Treat your mind like a garden

Photo by Gabriel Jimenez on Unsplash

I recently came across a great metaphor for the mind in “The Monk Who Sold His Ferrari” by Robin Sharma. Sharma directs the reader to think of your mind like a garden. Negative thoughts are the weeds, positive thoughts are the flowers, and it’s our responsibility to care for our garden. If you want your mind to be efficient, sharp, and happy, you must tend to your mind like you would a beautiful garden, with intention. There’s the care of the soil, the watering, planting of seeds, and pulling of weeds on a regular basis. Too many people do zero maintenance on their minds, and then wonder why they’re so unhappy, why their garden has been overgrown with weeds. Weeds need to be pulled before they spread and overtake your flowers. Developing a consistent response to negative thoughts to prevent them from growing is how you manage the weeds. Developing positive thinking routines or habits is how you plant and tend the flowers. Practicing regular activities which nurture the mind, body and spirit is like watering your flowers. Finally, getting good sleep, keeping your body healthy so the mind can remain healthy is like the fertilizing of the soil. You must continue to tend your garden, to nurture and maintain the flowers, to pull the weeds, and to water and fertilize the soil. You can’t create a beautiful garden, stop pulling the weeds, and then expect the garden to remain beautiful. So too with the mind. Once you’ve found habits and routines that put you into a good emotional space, continue practicing these routines. Do regular maintenance on your mind, clean the stress on a weekly basis and continue to nurture positive thinking. Don’t let the weeds grow. Negative thoughts, much like weeds will grow faster than your flowers if you let them, so don’t.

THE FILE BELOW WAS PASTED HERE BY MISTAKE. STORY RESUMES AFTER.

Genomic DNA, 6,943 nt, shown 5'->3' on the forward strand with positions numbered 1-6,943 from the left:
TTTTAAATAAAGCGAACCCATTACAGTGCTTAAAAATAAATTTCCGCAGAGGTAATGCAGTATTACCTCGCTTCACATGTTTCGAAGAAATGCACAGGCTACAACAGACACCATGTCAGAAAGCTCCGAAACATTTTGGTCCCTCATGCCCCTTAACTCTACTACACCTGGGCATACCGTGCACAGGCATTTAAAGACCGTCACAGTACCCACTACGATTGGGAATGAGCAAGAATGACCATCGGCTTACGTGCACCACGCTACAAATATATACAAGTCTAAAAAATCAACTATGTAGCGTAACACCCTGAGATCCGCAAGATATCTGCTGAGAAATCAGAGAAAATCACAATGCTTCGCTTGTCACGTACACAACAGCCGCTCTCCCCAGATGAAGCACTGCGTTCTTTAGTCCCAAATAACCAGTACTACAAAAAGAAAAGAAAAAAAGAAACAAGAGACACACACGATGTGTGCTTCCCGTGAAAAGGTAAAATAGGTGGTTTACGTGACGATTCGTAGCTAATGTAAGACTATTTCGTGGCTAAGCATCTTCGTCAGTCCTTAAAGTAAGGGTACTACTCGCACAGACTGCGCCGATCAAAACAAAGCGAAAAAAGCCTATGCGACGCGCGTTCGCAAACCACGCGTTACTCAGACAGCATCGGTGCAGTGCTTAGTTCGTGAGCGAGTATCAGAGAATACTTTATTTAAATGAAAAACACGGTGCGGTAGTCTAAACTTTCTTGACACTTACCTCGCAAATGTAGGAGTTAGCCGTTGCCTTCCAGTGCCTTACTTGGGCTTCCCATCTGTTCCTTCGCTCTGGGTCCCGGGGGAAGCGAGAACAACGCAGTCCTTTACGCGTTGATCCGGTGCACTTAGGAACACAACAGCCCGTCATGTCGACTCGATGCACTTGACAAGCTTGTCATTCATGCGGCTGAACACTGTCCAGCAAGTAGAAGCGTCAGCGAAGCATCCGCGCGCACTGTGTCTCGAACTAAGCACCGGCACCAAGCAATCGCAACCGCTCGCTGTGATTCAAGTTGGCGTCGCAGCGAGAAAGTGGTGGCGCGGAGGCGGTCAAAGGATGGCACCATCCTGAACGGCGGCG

For the pulling of the weeds:

Try This One Experience to Prevent a Bad Experience From Ruining Your Day

10 Ways to Reset Your Energy

How to Give Thanks When Gratitude is The Last Thing You Feel

For the Planting of the Flowers:

Morning Routine and How it Can Change Your Life

Affirmations for Happiness and Success

For the Watering of the Flowers:

Why Self-Care is Non-Negotiable and How to do it Part I

Self-Care Part II

Self-Care Part III

For the Fertilizing of the Soil:

Daily Rituals for Nurturing Mind Body & Spirit

Live Well: Diet Habits of Those Who Live Past 100

Harnessing the Energy of our Moon Cycle

10 signs You're off Balance

The better you get at recognizing when and responding to the signs you’re off balance, the more in harmony you’ll remain. Some of these signs are subtle, but if you can listen when the body is whispering to you, you’ll rarely have to experience its screams. Signs you’re off balance are really an opportunity to rebalance, and harmonize. Do extra self-care, get out into nature, take a restorative yoga class, or practice deep breathing/meditation techniques. Below are a few links to help you harmonize when things are out of balance:

Self-Care Part I

Self-Care Part II

Self-Care Part III

Daily Rituals for Nurturing Mind Body and Spirit

Feel first, do second: One more way to harness the law of attraction